IELTS, the International English Language Testing System, is designed to assess the language ability of candidates who need to study or work where English is used as the language of communication. IELTS is required for entry to university in the U.S., U.K. and other countries.
IELTS is recognized by universities and employers in many countries, including Australia, Canada, Ireland, New Zealand, the U.K. and the U.S. It is also recognized by professional bodies, immigration authorities and other government agencies.
It is the test for study – thousands of the world’s most reputable universities and colleges will accept your IELTS results as evidence of your English language proficiency.
It is the test for professionals – professional registration bodies in many fields will accept an IELTS result, including accounting, engineering, law, medicine, nursing, pharmacy and teaching bodies in many countries. This means that after completing your studies, you may need to take the test in order to gain professional registration in an English-speaking country.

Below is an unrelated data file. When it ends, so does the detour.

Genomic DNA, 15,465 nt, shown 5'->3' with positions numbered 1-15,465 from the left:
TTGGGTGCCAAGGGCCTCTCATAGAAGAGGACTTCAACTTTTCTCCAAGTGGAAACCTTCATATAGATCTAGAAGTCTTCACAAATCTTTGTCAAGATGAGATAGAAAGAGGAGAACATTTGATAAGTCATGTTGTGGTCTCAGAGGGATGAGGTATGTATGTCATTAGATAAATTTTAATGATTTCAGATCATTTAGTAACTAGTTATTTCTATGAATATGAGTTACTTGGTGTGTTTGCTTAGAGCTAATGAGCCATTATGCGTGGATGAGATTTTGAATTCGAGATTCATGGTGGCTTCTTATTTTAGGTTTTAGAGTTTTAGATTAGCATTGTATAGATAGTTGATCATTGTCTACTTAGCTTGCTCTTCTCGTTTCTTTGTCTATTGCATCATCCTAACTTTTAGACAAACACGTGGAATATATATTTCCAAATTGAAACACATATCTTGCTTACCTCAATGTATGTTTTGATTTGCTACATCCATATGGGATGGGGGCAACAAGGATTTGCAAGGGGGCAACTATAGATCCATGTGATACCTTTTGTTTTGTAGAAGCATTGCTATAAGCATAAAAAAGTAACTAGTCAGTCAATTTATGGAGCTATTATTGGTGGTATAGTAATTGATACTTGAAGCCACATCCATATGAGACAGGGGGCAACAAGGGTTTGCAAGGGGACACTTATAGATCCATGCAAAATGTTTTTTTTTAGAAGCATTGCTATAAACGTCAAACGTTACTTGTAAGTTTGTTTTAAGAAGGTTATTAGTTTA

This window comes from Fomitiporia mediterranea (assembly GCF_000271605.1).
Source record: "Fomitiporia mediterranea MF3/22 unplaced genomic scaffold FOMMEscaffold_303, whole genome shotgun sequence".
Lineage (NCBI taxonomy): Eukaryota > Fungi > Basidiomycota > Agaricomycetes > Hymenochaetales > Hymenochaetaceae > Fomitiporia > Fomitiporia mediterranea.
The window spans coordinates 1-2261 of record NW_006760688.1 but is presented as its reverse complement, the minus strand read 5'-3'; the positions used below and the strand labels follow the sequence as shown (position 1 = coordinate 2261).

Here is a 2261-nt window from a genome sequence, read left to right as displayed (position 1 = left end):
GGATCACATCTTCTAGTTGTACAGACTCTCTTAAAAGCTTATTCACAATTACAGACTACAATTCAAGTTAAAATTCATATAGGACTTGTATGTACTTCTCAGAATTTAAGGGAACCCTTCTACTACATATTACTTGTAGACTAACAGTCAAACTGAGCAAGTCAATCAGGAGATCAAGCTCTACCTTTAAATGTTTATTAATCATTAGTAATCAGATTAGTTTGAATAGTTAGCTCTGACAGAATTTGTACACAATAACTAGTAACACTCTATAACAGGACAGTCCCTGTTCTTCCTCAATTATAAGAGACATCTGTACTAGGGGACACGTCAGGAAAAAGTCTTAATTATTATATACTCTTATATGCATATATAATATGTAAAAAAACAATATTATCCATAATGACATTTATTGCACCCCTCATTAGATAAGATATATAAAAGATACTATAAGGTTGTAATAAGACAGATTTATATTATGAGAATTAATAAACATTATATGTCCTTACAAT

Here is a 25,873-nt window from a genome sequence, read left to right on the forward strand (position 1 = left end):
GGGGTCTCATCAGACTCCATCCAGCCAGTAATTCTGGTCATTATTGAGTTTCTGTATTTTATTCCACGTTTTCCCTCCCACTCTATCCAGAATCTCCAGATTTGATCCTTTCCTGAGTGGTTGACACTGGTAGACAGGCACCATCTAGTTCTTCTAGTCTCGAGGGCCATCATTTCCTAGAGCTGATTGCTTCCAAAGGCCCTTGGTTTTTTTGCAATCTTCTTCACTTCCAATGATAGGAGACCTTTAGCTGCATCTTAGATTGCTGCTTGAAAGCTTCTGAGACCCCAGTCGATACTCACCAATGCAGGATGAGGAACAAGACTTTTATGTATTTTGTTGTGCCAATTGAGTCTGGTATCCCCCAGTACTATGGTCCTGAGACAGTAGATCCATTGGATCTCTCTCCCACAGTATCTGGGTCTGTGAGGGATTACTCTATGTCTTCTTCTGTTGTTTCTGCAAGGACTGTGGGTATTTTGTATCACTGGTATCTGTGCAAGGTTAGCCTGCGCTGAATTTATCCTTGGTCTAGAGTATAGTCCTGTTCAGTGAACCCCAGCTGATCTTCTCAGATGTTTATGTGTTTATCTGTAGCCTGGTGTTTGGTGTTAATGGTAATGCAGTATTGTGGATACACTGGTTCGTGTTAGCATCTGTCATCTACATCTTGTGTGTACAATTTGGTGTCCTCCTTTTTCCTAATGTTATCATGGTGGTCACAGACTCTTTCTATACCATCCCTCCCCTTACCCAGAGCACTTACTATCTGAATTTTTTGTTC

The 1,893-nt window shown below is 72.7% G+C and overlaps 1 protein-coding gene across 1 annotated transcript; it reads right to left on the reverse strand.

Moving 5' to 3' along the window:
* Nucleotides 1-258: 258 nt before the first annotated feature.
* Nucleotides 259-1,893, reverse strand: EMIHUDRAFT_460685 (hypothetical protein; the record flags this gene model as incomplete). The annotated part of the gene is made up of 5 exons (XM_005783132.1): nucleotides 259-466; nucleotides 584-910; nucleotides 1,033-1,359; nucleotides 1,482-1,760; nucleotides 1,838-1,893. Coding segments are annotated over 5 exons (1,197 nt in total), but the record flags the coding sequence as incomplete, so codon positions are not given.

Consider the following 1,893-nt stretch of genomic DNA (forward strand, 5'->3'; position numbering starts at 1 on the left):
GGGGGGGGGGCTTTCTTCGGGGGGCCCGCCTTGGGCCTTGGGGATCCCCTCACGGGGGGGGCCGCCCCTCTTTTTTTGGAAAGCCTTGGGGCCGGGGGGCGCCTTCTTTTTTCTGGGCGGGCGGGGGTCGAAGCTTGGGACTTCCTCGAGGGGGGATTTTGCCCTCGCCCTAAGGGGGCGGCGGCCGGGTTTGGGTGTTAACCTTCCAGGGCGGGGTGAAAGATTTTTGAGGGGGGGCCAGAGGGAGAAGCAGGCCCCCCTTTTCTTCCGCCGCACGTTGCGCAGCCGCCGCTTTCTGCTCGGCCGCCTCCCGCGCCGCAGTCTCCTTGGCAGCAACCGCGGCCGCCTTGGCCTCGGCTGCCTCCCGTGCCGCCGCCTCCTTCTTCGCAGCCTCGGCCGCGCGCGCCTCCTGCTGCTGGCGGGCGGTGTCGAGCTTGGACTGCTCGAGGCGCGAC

It is the test for migration – IELTS scores are required by governments in more countries than any other English language test as a requirement for permanent residency. Unlike other providers, the IELTS General Training test is the only non-academic test available for migration to Australia, New Zealand, Canada, The United Kingdom and The USA.